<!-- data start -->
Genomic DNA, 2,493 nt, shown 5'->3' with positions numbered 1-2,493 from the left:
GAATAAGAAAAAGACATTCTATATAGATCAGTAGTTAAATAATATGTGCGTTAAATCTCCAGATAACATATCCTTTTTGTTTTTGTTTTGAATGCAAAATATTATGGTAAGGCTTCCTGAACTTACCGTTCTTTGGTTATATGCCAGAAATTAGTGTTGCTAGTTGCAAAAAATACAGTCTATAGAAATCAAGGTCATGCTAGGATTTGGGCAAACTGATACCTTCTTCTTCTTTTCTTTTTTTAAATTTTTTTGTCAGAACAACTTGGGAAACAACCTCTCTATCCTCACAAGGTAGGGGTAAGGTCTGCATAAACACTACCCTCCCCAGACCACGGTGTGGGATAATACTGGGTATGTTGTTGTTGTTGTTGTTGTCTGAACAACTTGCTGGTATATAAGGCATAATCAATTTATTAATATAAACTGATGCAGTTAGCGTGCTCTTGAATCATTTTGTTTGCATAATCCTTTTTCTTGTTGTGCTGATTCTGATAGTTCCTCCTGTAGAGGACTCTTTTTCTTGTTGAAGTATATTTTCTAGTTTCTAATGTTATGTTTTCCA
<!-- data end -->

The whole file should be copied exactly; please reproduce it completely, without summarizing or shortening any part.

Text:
Genomic DNA, 2,493 nt, shown 5'->3' with positions numbered 1-2,493 from the left:
GAATAAGAAAAAGACATTCTATATAGATCAGTAGTTAAATAATATGTGCGTTAAATCTCCAGATAACATATCCTTTTTGTTTTTGTTTTGAATGCAAAATATTATGGTAAGGCTTCCTGAACTTACCGTTCTTTGGTTATATGCCAGAAATTAGTGTTGCTAGTTGCAAAAAATACAGTCTATAGAAATCAAGGTCATGCTAGGATTTGGGCAAACTGATACCTTCTTCTTCTTTTCTTTTTTTAAATTTTTTTGTCAGAACAACTTGGGAAACAACCTCTCTATCCTCACAAGGTAGGGGTAAGGTCTGCATAAACACTACCCTCCCCAGACCACGGTGTGGGATAATACTGGGTATGTTGTTGTTGTTGTTGTTGTCTGAACAACTTGCTGGTATATAAGGCATAATCAATTTATTAATATAAACTGATGCAGTTAGCGTGCTCTTGAATCATTTTGTTTGCATAATCCTTTTTCTTGTTGTGCTGATTCTGATAGTTCCTCCTGTAGAGGACTCTTTTTCTTGTTGAAGTATATTTTCTAGTTTCTAATGTTATGTTTTCCA